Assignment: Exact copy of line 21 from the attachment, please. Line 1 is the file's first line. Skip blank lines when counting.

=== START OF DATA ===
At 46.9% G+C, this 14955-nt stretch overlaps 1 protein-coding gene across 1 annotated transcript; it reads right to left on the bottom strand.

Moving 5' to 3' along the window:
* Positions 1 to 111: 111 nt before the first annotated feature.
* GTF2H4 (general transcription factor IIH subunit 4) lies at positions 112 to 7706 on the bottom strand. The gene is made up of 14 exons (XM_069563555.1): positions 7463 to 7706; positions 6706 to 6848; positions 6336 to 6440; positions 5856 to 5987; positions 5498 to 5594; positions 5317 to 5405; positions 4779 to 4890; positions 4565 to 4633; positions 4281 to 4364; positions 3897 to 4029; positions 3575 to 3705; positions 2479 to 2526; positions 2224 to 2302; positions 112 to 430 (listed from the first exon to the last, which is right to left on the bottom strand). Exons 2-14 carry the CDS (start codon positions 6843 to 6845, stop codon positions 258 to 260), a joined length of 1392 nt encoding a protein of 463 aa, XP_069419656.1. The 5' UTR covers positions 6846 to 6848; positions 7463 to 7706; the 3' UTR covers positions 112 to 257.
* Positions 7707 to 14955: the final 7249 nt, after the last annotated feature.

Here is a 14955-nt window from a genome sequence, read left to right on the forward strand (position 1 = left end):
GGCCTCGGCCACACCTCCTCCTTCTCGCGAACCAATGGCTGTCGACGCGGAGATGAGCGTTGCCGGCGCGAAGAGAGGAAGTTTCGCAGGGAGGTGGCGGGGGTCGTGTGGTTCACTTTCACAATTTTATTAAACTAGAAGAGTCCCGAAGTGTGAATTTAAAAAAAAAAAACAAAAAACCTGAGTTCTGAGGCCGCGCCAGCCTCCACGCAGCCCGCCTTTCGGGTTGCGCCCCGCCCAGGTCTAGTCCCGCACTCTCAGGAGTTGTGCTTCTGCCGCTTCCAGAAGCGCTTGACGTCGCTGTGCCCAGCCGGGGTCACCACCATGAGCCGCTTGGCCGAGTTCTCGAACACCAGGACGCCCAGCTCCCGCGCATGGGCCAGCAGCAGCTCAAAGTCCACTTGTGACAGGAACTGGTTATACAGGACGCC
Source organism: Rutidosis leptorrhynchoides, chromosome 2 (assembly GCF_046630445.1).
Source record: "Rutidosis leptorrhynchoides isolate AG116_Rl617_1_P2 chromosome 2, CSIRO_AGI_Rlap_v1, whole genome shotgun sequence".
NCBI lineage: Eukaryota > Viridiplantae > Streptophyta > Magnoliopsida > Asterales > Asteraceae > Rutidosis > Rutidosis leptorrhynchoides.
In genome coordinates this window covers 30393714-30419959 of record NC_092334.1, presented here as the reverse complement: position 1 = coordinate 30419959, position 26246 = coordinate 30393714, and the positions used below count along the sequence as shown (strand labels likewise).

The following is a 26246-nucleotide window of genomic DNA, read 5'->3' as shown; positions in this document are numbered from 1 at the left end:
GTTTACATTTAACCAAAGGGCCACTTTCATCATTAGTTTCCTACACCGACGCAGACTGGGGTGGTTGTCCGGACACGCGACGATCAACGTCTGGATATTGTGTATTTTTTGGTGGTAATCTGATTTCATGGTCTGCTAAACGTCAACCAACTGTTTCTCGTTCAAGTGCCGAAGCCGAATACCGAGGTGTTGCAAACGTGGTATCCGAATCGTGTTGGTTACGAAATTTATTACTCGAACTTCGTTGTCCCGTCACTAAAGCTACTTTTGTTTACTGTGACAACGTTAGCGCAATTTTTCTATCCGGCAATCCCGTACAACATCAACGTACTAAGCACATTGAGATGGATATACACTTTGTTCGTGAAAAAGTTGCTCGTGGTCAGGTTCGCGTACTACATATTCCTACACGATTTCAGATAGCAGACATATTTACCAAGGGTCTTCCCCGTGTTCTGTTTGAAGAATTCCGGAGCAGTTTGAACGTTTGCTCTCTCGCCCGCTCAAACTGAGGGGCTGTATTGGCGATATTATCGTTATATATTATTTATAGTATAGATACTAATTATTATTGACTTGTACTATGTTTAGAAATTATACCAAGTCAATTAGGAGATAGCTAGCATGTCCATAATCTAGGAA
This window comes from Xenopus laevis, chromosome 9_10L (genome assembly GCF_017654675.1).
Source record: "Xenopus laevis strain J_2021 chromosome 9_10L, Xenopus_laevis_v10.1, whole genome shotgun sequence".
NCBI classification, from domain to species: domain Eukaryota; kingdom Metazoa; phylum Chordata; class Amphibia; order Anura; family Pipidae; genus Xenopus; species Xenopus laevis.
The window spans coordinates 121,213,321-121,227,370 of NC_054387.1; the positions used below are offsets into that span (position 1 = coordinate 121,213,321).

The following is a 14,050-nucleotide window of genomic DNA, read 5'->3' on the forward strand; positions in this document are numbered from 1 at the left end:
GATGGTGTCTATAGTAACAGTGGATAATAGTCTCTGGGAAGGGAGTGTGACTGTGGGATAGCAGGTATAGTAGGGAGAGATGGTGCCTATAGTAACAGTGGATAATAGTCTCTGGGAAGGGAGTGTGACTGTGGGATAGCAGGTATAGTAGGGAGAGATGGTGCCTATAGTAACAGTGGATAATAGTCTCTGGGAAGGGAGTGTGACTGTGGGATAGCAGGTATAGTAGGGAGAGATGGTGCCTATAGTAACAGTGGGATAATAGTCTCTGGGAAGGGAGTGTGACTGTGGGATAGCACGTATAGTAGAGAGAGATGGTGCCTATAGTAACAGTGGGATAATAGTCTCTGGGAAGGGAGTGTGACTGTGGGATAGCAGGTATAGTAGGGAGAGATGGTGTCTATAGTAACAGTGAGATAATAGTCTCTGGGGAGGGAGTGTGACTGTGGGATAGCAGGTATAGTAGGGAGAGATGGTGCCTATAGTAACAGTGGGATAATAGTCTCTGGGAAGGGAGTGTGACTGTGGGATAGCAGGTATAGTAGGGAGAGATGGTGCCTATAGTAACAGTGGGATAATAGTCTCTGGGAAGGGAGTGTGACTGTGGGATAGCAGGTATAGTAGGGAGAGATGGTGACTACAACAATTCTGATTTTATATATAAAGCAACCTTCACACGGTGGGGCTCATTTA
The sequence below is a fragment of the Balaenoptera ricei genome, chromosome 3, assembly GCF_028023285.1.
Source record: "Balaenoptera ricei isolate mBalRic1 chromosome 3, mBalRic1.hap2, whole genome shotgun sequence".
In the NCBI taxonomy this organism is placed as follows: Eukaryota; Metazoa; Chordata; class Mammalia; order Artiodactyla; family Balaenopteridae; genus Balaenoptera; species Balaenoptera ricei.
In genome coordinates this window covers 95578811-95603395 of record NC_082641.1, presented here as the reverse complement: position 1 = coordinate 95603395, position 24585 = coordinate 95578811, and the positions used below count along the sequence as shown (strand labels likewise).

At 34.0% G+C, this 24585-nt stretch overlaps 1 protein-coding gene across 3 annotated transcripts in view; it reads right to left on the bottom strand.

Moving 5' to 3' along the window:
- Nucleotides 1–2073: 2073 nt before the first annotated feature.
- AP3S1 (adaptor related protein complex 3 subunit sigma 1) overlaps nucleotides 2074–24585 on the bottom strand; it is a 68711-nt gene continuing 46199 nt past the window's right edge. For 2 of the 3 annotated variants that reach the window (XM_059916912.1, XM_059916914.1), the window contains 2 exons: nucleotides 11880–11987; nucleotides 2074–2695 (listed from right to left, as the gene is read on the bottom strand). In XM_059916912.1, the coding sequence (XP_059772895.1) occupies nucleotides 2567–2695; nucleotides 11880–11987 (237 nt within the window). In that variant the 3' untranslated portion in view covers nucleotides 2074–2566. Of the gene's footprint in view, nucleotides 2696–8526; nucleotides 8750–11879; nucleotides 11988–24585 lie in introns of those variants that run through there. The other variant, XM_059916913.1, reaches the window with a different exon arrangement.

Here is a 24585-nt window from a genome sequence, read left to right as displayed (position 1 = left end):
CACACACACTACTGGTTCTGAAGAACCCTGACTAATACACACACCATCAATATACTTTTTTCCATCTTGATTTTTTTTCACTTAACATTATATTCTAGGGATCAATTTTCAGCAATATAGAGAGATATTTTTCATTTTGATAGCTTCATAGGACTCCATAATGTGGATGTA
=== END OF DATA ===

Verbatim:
Source record: "Balaenoptera ricei isolate mBalRic1 chromosome 3, mBalRic1.hap2, whole genome shotgun sequence".